Tianjin, China – At the Genghis Security Academy, which bills itself as China’s only dedicated bodyguard school, students learn that the threats to the country’s newly rich in the tech age are more likely to emerge from a hacker than a gunman.
Each day, students in matching black business suits toil from dawn until midnight at the school in the eastern city of Tianjin, where digital defenses are given equal pegging to the traditional close-protection skill set of combat, weapons training and high-speed driving.
Around a thousand graduate each year, hoping to land jobs as guards to China’s burgeoning ranks of rich and famous, positions which can be worth up to $70,000 — several times more than an annual office wage.
But the school says it can’t meet demand as China’s rapid growth mints millionaires — 4.4 million according to a Credit Suisse 2019 report, more than in the U.S..
The course fees are up to $3,000 a student; and while they had to cancel training between February and June because of the coronavirus pandemic, it has not dampened demand.
Only the best make the cut, says founder Chen Yongqing, insisting his disciplinarian standards are stricter than in the army.
“I’m quick-tempered and very demanding,” said the army veteran from China’s northern Inner Mongolia region.
“Only by being strict can we cultivate every good sword. If you don’t forge it well, it will break itself.”
About half of the students are ex-military, Chen says.
They train in rows in a large, shabby sports hall, holding blue plastic guns ahead of them with a steady stare — before practicing hustling their clients safely into a black Audi with smashed windows.
Other sessions are held in a classroom or gym, where they box in matching red T-shirts.
Mobile phones are confiscated throughout, while meals are taken in silence in a large dining hall presided over by pictures of acclaimed graduates, who have protected everyone from China’s second richest man Jack Ma to visiting French presidents.
“We have been defining the standard of Chinese bodyguards,” said instructor Ji Pengfei.
In one class, students in pairs work through a scenario protecting a “client” from an intruder.
“Danger!” shouts Ji, prompting the guard to quickly throw their “boss” behind them and pull out a gun in the same move.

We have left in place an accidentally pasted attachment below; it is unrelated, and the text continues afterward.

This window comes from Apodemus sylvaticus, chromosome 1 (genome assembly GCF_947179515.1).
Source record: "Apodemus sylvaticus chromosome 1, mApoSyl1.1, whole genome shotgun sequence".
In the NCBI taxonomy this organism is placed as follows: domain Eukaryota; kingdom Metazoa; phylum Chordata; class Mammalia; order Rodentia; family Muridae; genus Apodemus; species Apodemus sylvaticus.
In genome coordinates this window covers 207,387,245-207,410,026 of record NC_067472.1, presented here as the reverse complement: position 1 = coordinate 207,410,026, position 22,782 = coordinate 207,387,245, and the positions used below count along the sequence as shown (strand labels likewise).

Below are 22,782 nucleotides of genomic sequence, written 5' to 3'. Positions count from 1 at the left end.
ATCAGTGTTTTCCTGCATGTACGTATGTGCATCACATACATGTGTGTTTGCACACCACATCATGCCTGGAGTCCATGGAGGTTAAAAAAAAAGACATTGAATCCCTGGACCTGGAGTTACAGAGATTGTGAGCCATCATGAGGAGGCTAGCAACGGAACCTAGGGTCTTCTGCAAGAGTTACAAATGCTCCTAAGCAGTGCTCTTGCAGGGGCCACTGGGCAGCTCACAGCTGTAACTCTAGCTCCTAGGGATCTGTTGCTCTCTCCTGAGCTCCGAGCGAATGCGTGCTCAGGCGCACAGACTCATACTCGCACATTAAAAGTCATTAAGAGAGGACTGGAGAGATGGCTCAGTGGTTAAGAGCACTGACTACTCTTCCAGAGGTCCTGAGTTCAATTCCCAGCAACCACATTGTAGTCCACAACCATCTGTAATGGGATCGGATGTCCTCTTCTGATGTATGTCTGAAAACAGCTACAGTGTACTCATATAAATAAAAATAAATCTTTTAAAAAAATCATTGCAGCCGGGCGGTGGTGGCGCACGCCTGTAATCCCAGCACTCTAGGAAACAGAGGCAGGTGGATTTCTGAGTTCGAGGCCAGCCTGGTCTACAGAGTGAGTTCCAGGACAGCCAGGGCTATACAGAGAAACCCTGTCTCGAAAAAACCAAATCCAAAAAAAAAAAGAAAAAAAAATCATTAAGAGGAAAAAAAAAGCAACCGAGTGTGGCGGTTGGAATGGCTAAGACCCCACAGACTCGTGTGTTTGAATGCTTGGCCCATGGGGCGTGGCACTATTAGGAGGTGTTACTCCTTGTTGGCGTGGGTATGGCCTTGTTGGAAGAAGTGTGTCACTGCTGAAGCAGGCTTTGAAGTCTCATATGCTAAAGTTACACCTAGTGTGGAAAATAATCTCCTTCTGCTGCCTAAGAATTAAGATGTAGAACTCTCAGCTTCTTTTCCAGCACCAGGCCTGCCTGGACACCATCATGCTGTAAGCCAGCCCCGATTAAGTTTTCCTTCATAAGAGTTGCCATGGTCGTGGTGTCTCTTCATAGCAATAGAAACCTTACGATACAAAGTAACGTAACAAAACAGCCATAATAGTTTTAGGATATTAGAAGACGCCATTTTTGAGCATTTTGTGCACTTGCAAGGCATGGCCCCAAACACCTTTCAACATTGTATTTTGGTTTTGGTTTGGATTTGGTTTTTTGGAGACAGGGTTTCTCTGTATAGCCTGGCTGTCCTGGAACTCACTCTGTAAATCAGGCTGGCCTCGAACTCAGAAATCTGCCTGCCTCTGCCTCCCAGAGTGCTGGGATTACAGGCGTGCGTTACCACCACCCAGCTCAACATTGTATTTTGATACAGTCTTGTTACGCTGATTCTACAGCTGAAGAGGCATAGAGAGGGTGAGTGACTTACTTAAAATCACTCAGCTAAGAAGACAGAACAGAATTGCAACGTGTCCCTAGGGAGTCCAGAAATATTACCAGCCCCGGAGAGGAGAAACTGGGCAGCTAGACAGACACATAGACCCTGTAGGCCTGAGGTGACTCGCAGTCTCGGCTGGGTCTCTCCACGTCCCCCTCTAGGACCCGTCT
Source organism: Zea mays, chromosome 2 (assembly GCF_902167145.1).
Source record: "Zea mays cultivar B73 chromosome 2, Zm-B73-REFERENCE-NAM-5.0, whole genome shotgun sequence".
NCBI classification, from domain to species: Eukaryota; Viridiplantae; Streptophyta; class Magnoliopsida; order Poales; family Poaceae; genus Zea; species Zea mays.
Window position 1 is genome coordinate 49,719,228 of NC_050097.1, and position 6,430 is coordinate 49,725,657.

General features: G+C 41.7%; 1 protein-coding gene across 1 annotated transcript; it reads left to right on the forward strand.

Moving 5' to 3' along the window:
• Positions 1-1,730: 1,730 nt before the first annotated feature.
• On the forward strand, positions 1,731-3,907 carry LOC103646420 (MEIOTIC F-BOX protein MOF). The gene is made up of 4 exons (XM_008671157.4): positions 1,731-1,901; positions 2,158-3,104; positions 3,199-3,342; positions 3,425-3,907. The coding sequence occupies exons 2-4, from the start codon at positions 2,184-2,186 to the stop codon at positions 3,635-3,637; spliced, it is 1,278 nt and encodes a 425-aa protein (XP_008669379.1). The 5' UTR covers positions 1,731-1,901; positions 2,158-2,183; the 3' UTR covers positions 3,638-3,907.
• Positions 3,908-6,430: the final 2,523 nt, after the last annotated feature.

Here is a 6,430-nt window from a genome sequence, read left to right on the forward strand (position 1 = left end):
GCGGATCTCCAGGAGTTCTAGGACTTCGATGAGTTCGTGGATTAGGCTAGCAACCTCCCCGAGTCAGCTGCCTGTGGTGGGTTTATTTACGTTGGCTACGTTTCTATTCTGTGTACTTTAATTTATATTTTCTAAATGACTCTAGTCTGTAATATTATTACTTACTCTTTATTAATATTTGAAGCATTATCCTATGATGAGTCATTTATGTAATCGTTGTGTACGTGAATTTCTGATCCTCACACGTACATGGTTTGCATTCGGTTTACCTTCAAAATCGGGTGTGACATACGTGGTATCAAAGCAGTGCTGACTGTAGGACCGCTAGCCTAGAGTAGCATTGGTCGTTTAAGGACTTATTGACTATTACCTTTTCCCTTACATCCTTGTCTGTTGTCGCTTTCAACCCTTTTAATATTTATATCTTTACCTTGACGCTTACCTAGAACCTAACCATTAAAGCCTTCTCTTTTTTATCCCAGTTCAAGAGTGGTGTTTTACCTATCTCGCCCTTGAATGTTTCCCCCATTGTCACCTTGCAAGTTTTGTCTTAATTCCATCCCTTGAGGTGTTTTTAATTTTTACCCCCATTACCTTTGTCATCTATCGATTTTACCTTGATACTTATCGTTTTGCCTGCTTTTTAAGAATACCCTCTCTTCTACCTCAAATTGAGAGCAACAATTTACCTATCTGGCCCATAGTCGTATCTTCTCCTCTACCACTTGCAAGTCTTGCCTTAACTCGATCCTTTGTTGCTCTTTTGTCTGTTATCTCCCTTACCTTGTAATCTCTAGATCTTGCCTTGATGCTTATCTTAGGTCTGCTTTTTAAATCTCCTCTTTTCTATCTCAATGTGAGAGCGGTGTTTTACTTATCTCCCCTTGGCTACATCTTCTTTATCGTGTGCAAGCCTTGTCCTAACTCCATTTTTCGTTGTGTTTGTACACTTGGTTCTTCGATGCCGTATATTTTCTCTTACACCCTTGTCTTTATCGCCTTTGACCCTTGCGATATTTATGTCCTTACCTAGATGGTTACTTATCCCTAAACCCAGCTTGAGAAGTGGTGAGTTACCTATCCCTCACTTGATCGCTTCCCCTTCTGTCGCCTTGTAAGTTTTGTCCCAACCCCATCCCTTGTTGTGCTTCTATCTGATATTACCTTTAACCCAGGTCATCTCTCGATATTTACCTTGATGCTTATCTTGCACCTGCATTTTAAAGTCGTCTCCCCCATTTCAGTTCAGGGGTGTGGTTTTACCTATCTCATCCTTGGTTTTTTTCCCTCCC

Those who fail to do it in two seconds are assigned 50 push-ups.
The guns at the Tianjin school are fake — China outlaws possession of firearms. For live firearms training, students are taken to Laos in Southeast Asia.
But in a highly surveiled country with a low rate of street crime, the modern minder needs an up-to-date skill set against state monitoring or professional hackers.
“Chinese bosses don’t need you to fight,” Chen tells his students of a client base which includes the country’s biggest real estate and tech firms.
Repelling hacks on mobile phones, network security, spotting eavesdroppers and wiping data are all required tools in the bodyguard’s armory.
“What would you do if the boss wants to destroy a video file immediately?” Chen asks a class.
Even so, old-school threats still exist in China — earlier this year billionaire He Xiangjian, founder of Midea and one of the country’s richest men, was kidnapped at his home.
According to Chinese media, He’s son escaped by jumping into a river and was able to call the police, who said they arrested five suspects at the scene.
Student Zhu Peipei, a 33-year-old army veteran from northern Shanxi province, hopes becoming a bodyguard could offset his lack of professional skills or academic qualifications.
“And of course, it’s cool,” he added.
But the alumni of the Genghis Academy also provide humdrum services, like accompanying children of the rich and famous to school — for a fee of 180,000 yuan ($26,000) a year.
That in itself is far more than the base salary in private companies of around 53,000 yuan.
Students must also navigate the quirks of their wealthy clients, says trainer Ji.
Some only trust bodyguards whose Chinese zodiac sign matches theirs, he explains — while one, from a Fortune 500 company, only wanted to hire from his hometown.
Another demanded a prospective bodyguard tell him what books he liked to read — he was hired after saying he liked military novels.
The best can command as much as 500,000 yuan a year inside China, but some set their sights on a posting overseas, potentially working with foreign clients.
“I want to work in the Philippines or Myanmar,” one student said, requesting anonymity.
“Then I can carry a gun. … It will be more challenging and I can earn more.”
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